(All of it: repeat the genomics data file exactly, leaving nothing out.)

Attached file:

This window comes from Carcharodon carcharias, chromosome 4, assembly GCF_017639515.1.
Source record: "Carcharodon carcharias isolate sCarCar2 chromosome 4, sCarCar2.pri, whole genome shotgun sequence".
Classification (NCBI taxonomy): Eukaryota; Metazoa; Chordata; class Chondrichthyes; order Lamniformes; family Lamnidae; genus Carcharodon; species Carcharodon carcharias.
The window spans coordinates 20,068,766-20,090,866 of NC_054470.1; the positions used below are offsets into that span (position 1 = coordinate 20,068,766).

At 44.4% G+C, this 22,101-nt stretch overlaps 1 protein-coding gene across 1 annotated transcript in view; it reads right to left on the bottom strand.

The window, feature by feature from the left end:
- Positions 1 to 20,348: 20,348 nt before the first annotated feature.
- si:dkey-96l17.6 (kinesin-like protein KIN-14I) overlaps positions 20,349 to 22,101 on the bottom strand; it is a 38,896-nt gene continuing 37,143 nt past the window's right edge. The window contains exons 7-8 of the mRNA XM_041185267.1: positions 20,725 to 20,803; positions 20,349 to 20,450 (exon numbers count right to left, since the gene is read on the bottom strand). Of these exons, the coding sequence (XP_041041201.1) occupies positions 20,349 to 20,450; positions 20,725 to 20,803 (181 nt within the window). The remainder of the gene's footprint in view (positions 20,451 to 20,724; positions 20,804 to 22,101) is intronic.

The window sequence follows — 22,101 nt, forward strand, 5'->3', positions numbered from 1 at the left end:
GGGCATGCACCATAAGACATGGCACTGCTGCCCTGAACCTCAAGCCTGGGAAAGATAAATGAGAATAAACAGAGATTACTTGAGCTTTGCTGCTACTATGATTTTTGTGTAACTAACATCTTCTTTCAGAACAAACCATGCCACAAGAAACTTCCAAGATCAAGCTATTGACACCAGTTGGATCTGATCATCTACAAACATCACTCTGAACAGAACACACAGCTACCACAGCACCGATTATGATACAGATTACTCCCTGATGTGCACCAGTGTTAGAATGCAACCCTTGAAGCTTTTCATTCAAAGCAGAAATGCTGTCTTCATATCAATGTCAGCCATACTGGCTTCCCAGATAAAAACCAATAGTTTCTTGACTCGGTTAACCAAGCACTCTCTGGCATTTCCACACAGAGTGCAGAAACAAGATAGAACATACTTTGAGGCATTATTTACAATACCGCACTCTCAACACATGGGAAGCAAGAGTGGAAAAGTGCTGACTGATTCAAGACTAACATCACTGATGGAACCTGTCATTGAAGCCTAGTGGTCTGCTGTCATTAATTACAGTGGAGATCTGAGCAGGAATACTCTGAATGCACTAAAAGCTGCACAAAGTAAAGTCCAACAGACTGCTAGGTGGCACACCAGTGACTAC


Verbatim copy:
This window comes from Carcharodon carcharias, chromosome 4, assembly GCF_017639515.1.
Source record: "Carcharodon carcharias isolate sCarCar2 chromosome 4, sCarCar2.pri, whole genome shotgun sequence".
Classification (NCBI taxonomy): Eukaryota; Metazoa; Chordata; class Chondrichthyes; order Lamniformes; family Lamnidae; genus Carcharodon; species Carcharodon carcharias.
The window spans coordinates 20,068,766-20,090,866 of NC_054470.1; the positions used below are offsets into that span (position 1 = coordinate 20,068,766).

At 44.4% G+C, this 22,101-nt stretch overlaps 1 protein-coding gene across 1 annotated transcript in view; it reads right to left on the bottom strand.

The window, feature by feature from the left end:
- Positions 1 to 20,348: 20,348 nt before the first annotated feature.
- si:dkey-96l17.6 (kinesin-like protein KIN-14I) overlaps positions 20,349 to 22,101 on the bottom strand; it is a 38,896-nt gene continuing 37,143 nt past the window's right edge. The window contains exons 7-8 of the mRNA XM_041185267.1: positions 20,725 to 20,803; positions 20,349 to 20,450 (exon numbers count right to left, since the gene is read on the bottom strand). Of these exons, the coding sequence (XP_041041201.1) occupies positions 20,349 to 20,450; positions 20,725 to 20,803 (181 nt within the window). The remainder of the gene's footprint in view (positions 20,451 to 20,724; positions 20,804 to 22,101) is intronic.

The window sequence follows — 22,101 nt, forward strand, 5'->3', positions numbered from 1 at the left end:
GGGCATGCACCATAAGACATGGCACTGCTGCCCTGAACCTCAAGCCTGGGAAAGATAAATGAGAATAAACAGAGATTACTTGAGCTTTGCTGCTACTATGATTTTTGTGTAACTAACATCTTCTTTCAGAACAAACCATGCCACAAGAAACTTCCAAGATCAAGCTATTGACACCAGTTGGATCTGATCATCTACAAACATCACTCTGAACAGAACACACAGCTACCACAGCACCGATTATGATACAGATTACTCCCTGATGTGCACCAGTGTTAGAATGCAACCCTTGAAGCTTTTCATTCAAAGCAGAAATGCTGTCTTCATATCAATGTCAGCCATACTGGCTTCCCAGATAAAAACCAATAGTTTCTTGACTCGGTTAACCAAGCACTCTCTGGCATTTCCACACAGAGTGCAGAAACAAGATAGAACATACTTTGAGGCATTATTTACAATACCGCACTCTCAACACATGGGAAGCAAGAGTGGAAAAGTGCTGACTGATTCAAGACTAACATCACTGATGGAACCTGTCATTGAAGCCTAGTGGTCTGCTGTCATTAATTACAGTGGAGATCTGAGCAGGAATACTCTGAATGCACTAAAAGCTGCACAAAGTAAAGTCCAACAGACTGCTAGGTGGCACACCAGTGACTAC